I once met and had the opportunity to chat a few minutes with a man who had won the Nobel Prize in physics, and when he said something I
thought very interesting I took out my little book and jotted a note or two, and he said, Oh, you use those too. I love them, don't you? (These
miniature composition books had just appeared on the market a year or so before.) And he showed me his. But I don't think he wrote down
any notes about what I said. ‪#‎journalong‬


Tue., July 19, 2016

We have gotten a new mattress. Not only did the new mattress cost us a lot of money, it cannot be used for 48 hours after being unpacked
so we have put it in place and took the old mattress and put in on the floor and so we are basically sleeping on the floor, which isn't any
fun. So I woke up kind of grumpy and definitely on the wrong side of bed.

I have had now and then some depression. Depression in old age is probably as inevitable as wrinkles. I haven't had a lot, but I have found
a cure for mine: get up and sing Merrily we roll along, roll along; or Some Enchanted Evening if you think you're Ezio Pinza; or at least get
up and make the coffee and pretend you're not depressed. That relieves me of my depression and soon I am sitting here happily--more or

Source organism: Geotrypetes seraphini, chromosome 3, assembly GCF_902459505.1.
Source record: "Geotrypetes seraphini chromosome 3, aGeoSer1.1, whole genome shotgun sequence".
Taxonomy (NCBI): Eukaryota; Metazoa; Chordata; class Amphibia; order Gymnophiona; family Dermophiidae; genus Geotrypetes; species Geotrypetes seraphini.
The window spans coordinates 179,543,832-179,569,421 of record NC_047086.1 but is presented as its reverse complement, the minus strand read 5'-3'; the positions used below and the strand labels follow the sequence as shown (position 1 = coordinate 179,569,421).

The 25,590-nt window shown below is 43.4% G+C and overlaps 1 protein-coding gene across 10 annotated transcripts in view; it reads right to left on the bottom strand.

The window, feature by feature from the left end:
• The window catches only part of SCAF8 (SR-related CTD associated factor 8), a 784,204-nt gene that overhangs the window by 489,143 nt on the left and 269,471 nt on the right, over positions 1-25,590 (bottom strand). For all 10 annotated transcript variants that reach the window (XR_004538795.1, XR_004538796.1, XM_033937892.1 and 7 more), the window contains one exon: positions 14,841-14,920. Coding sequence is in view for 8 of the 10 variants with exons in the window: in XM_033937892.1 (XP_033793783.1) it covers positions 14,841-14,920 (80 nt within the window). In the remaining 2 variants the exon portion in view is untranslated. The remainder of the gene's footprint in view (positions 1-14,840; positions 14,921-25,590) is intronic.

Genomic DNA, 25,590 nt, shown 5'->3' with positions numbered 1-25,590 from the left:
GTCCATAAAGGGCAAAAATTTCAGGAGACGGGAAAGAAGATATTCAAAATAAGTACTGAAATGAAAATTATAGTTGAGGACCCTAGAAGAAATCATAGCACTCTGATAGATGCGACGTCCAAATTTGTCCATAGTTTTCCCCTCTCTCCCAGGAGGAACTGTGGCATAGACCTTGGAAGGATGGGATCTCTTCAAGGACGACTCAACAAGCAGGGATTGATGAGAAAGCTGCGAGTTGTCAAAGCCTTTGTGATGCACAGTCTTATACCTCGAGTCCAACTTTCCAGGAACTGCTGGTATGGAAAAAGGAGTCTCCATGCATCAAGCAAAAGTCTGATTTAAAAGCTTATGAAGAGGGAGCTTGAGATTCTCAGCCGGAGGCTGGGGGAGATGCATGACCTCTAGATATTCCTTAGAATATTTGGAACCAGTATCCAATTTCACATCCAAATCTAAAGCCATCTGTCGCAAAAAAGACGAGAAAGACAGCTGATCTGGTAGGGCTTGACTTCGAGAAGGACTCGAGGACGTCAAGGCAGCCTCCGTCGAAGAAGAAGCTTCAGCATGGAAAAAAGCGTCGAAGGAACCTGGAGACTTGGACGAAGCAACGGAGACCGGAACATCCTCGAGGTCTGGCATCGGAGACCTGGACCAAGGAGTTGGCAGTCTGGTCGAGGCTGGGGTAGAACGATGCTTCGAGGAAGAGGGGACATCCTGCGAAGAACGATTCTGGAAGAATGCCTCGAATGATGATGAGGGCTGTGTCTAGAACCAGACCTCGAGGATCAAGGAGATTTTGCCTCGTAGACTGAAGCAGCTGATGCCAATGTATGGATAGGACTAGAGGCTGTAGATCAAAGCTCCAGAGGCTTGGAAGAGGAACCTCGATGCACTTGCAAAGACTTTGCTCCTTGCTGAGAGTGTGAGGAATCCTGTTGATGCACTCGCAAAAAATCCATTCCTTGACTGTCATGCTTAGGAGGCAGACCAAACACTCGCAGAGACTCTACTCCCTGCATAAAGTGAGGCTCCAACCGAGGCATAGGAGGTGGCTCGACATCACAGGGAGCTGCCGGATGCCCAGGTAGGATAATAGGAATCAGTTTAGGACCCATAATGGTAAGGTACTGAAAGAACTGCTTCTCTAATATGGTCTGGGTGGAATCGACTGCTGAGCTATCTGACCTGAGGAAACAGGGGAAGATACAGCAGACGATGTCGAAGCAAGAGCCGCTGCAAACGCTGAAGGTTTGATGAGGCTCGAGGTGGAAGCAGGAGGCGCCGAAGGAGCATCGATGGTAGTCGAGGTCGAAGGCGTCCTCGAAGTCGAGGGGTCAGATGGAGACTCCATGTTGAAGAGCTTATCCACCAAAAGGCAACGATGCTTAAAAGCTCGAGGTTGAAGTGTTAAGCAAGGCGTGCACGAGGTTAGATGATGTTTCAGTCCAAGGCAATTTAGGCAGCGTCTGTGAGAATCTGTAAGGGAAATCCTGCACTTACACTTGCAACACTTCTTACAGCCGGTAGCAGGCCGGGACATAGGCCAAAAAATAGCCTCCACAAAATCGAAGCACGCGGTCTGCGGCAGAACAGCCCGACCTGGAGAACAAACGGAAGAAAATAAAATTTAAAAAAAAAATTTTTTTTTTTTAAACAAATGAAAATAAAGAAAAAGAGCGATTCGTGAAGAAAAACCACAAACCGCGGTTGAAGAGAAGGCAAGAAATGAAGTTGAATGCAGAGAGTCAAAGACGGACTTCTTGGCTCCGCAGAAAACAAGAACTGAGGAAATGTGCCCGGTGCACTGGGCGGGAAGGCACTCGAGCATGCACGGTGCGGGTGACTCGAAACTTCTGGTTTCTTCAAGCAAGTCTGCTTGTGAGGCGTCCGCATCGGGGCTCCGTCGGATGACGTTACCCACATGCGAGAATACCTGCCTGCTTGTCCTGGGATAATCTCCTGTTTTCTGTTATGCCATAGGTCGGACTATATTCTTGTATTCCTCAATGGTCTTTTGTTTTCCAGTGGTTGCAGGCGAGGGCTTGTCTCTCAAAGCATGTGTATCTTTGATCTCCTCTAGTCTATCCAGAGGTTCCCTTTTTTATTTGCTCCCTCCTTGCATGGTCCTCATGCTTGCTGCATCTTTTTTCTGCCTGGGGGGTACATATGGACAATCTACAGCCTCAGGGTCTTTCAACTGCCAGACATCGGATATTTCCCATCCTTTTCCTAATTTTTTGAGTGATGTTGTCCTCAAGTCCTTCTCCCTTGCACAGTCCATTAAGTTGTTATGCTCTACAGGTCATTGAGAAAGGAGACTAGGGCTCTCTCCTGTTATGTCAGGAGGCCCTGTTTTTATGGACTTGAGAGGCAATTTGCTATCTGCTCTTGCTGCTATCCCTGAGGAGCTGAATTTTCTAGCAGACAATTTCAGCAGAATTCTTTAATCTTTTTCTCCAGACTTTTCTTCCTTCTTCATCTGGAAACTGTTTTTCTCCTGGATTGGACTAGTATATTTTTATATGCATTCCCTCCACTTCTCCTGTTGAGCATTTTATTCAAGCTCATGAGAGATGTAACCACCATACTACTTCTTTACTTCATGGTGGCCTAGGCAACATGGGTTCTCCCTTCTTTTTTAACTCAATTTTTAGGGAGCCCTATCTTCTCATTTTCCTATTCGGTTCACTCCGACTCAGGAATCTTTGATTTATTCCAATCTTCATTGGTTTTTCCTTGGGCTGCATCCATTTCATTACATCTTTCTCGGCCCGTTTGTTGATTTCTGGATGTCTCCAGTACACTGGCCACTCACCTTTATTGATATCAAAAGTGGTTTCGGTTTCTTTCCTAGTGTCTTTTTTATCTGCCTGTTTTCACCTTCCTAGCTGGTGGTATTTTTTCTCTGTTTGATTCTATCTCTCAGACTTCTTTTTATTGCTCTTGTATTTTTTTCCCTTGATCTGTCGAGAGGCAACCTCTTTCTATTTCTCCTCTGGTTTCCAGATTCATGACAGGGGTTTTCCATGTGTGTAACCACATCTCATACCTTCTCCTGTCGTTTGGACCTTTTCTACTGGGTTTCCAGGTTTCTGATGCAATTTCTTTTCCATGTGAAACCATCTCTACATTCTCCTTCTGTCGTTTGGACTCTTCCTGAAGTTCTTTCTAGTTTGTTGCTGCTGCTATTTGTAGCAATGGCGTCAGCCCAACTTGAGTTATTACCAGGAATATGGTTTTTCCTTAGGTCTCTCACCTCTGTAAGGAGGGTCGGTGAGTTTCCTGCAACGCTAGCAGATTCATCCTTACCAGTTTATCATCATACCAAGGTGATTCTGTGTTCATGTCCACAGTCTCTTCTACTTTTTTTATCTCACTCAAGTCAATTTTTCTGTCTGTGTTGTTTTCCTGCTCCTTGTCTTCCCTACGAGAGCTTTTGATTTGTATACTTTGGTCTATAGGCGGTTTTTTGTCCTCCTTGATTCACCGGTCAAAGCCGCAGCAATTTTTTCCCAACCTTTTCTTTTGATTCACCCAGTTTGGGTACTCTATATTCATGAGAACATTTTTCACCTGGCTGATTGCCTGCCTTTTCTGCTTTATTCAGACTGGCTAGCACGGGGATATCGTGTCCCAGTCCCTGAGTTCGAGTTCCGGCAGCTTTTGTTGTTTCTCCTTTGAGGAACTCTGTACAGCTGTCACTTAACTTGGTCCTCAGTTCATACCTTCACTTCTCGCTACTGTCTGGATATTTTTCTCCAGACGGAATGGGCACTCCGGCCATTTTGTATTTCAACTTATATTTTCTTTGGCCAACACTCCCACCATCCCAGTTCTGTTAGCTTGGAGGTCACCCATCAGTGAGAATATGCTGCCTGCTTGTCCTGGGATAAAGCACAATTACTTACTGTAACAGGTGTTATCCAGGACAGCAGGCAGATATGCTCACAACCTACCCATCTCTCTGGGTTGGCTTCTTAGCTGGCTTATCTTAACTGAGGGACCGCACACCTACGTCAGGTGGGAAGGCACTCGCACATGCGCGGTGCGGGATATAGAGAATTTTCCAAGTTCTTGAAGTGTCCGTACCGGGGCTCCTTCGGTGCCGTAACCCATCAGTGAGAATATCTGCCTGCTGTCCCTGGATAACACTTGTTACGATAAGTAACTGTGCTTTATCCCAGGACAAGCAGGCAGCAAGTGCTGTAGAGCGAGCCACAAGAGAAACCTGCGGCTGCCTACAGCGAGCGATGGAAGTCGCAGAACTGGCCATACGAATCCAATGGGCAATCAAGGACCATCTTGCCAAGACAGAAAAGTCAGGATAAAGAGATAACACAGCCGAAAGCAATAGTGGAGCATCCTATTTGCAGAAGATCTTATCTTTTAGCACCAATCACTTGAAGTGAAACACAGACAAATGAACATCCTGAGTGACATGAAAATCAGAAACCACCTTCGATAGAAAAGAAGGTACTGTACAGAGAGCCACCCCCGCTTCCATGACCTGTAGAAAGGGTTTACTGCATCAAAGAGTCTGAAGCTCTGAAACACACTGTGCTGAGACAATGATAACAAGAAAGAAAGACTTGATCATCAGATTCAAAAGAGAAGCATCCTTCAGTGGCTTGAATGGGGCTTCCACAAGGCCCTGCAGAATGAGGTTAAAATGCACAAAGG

less happily--writing for all the world to see.

Remember that old song: Lucky, lucky, lucky me...I work 8 hours a day, I sleep 8 hours, that leaves 8 hours for play! Wonderful song!
And so I am lucky. In fact I'm considering changing my name from Charley to Lucky. Maybe it will improve my luck.
Years ago a guy named Alfred Couee, a Frenchman, said you should get up every morning and look in the mirror and say, "Day by day in
every way, I am getting better and better..".and gradually you will. I think Alfie was right: it's a cheap cure.

I think now I mentioned Alfie just the other day. Sorry, but it's been on my mind. Old people are granted the right to repeat themselves now
and then.

Old people are granted the right to...hahahha.###


Mon., July 18, 2016 from Seattle

What’s the movie tonight? the Chief said.  “Abandon Ship,” I said.  I was the only one in the dining room.  Jim was back there threading the
projector.  Chief Olah sat down a few seats away.  “Are you kidding?” he said.  “No,” I said.  “I wish I were.”  “Who’s in it?” he said after a
while.  “I don’t know, really.”  I turned around and yelled at Jim.  “Who’s in this movie?” I asked.  Jim’s head popped up from where he had
been working on the projector, which was very old and very delicate.  He started to say something smart but then he saw the Chief
and said, “Uhh..Tyrone Power is, I think.  I don’t know who else.”

The Chief didn’t look up from examining his fingernails.  He was very fussy about his fingernails and they were always very, very clean.  He
nodded slightly to indicate that he had heard.  

It was five till seven.  In a few minutes the others began drifting in: the Chief Engineer, Mr. Calcanis, who nodded, holding his pipe, and sat
down.  “How are you this evening, sir?” I said.  “I’m just fine,” he said.  “Wait’ll you hear what the movie is.” Chief Olah said .  “Abandon